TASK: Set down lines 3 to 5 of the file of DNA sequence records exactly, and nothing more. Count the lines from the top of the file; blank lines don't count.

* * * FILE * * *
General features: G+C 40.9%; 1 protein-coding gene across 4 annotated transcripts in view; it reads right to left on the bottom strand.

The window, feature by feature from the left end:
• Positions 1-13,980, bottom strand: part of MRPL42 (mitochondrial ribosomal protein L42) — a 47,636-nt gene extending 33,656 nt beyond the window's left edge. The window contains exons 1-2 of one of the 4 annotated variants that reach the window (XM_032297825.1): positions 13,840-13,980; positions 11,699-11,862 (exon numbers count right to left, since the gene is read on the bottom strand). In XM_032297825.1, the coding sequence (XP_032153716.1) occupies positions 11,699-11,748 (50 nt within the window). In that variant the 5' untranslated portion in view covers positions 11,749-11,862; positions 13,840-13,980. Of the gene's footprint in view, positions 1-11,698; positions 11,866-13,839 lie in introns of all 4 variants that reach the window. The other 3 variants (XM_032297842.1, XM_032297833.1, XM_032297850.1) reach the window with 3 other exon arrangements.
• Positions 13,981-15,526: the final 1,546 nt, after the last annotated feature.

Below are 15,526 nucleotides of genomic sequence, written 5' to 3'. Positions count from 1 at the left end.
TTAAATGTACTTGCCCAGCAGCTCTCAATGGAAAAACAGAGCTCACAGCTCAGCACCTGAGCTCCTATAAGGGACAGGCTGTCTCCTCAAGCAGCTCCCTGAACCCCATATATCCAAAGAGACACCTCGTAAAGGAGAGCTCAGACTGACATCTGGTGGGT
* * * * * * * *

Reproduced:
• Positions 1-13,980, bottom strand: part of MRPL42 (mitochondrial ribosomal protein L42) — a 47,636-nt gene extending 33,656 nt beyond the window's left edge. The window contains exons 1-2 of one of the 4 annotated variants that reach the window (XM_032297825.1): positions 13,840-13,980; positions 11,699-11,862 (exon numbers count right to left, since the gene is read on the bottom strand). In XM_032297825.1, the coding sequence (XP_032153716.1) occupies positions 11,699-11,748 (50 nt within the window). In that variant the 5' untranslated portion in view covers positions 11,749-11,862; positions 13,840-13,980. Of the gene's footprint in view, positions 1-11,698; positions 11,866-13,839 lie in introns of all 4 variants that reach the window. The other 3 variants (XM_032297842.1, XM_032297833.1, XM_032297850.1) reach the window with 3 other exon arrangements.
• Positions 13,981-15,526: the final 1,546 nt, after the last annotated feature.

Below are 15,526 nucleotides of genomic sequence, written 5' to 3'. Positions count from 1 at the left end.